Insurance policies may only be sold by insurance companies and insurance agents that are licensed by the Minnesota Department of Commerce. Before you buy or provide any personal or financial information, call the Commerce Department at 651-539-1500 to find out if the company and salesperson are properly licensed.
2. Is the product approved?
All insurance policy forms offered for sale in Minnesota must be approved by the Minnesota Department of Commerce. This approval process is designed to ensure that the policy provides the minimum coverage required by State law. An unapproved health plan is not insurance and does not offer the financial protection of an insurance policy.
3. Read the plan before you buy it.
Some companies pull a “bait and switch” on consumers. They make all kinds of promises about the supposed benefits of the plan and then send written materials containing the actual terms only after the consumer’s account has been charged an enrollment fee or a monthly fee. To make matters worse, it may be difficult to get your money back after you discover that you’ve been misled. Don’t do business with any company that won’t send you the actual written materials to review before you buy.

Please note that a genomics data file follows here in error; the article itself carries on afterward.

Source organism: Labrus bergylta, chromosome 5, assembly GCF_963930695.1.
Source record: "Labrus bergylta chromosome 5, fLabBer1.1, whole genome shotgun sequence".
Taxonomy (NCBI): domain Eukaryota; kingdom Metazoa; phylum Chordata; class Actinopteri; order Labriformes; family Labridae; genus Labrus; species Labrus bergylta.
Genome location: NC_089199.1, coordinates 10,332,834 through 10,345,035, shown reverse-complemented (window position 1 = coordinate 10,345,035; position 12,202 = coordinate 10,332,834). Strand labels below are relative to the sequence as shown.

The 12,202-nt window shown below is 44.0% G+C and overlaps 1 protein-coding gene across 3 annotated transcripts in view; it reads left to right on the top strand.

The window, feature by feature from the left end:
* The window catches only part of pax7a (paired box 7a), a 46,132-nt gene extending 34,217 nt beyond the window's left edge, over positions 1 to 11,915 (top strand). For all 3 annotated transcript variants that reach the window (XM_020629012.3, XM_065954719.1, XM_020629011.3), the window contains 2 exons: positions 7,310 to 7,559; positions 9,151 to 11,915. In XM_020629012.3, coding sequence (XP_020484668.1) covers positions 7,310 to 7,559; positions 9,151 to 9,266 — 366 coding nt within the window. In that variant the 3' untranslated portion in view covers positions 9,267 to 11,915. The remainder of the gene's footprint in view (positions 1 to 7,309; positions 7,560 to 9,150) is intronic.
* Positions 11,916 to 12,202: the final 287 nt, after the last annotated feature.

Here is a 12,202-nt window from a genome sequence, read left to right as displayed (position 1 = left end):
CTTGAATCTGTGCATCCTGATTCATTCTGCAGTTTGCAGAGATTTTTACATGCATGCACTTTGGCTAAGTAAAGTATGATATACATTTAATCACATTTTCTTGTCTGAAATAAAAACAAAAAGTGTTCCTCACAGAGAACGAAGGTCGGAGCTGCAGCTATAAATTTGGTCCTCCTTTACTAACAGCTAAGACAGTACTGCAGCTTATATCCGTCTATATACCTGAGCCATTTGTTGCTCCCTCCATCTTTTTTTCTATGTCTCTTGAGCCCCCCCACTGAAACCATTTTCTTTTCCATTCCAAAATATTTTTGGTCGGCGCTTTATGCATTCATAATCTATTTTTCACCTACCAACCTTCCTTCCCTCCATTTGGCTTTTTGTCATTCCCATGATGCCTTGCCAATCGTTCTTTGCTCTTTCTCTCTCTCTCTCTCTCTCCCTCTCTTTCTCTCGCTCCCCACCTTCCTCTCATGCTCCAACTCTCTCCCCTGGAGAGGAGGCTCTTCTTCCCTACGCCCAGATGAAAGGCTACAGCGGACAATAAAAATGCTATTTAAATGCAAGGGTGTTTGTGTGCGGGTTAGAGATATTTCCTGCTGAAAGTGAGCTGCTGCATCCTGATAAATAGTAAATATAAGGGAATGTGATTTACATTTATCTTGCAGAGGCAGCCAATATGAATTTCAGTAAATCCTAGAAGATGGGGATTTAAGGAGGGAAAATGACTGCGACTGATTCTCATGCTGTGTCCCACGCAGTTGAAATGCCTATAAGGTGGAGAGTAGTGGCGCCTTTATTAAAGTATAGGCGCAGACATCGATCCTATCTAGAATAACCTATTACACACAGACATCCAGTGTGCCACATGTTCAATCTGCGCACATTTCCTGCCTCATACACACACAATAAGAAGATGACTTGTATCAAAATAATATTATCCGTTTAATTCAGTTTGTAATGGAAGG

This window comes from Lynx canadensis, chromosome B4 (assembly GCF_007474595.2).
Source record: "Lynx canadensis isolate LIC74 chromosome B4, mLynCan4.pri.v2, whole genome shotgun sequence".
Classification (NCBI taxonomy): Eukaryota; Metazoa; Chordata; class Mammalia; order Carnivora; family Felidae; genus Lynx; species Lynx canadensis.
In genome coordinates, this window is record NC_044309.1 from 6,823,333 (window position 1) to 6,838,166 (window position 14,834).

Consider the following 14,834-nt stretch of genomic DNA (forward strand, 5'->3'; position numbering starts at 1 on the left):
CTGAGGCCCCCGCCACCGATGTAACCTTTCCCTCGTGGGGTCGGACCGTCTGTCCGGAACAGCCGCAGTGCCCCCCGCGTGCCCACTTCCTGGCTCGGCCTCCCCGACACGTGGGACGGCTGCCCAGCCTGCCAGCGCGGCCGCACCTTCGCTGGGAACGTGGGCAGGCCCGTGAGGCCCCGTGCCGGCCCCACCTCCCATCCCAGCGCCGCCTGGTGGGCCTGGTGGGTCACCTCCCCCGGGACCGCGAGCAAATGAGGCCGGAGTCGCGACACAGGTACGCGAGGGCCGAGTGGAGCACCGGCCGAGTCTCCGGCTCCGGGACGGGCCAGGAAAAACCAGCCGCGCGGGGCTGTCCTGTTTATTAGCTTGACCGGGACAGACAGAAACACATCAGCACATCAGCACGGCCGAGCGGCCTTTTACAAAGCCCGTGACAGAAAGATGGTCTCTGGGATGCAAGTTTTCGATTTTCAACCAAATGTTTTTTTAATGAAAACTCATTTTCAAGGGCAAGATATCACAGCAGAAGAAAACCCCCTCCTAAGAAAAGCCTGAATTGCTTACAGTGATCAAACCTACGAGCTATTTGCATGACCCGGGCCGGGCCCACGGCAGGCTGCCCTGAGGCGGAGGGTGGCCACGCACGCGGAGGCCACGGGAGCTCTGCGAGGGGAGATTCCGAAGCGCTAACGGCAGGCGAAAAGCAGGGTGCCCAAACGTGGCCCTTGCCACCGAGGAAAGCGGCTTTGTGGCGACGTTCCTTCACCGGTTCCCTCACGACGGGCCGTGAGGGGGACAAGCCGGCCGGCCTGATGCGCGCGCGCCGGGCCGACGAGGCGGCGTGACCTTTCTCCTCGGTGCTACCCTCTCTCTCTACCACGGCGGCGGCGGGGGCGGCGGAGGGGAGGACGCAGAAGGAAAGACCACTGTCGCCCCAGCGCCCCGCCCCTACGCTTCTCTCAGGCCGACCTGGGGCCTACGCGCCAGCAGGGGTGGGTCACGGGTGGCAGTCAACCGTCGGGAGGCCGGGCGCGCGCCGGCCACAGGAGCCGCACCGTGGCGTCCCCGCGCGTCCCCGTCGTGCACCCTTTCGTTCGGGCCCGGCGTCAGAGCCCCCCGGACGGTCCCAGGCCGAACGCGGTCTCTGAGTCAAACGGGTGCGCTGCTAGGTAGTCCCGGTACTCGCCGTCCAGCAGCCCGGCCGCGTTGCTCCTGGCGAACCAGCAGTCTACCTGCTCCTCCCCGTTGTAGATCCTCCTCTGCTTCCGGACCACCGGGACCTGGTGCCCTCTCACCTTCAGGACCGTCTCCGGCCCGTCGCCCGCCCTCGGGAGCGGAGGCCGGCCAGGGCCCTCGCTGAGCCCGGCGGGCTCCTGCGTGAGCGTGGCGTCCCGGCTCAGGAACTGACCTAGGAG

4. Walk away if they say “time is running out.”
Beware of plans that push for quick sales. For example, the salesperson may claim that the current rate is only good for a limited period of time or that the company is only allowed to sell to a few more customers in the state. Walk away from companies that try to pressure you to buy without doing your homework by telling you that you’ll lose the “deal” if you don’t sign up on the spot.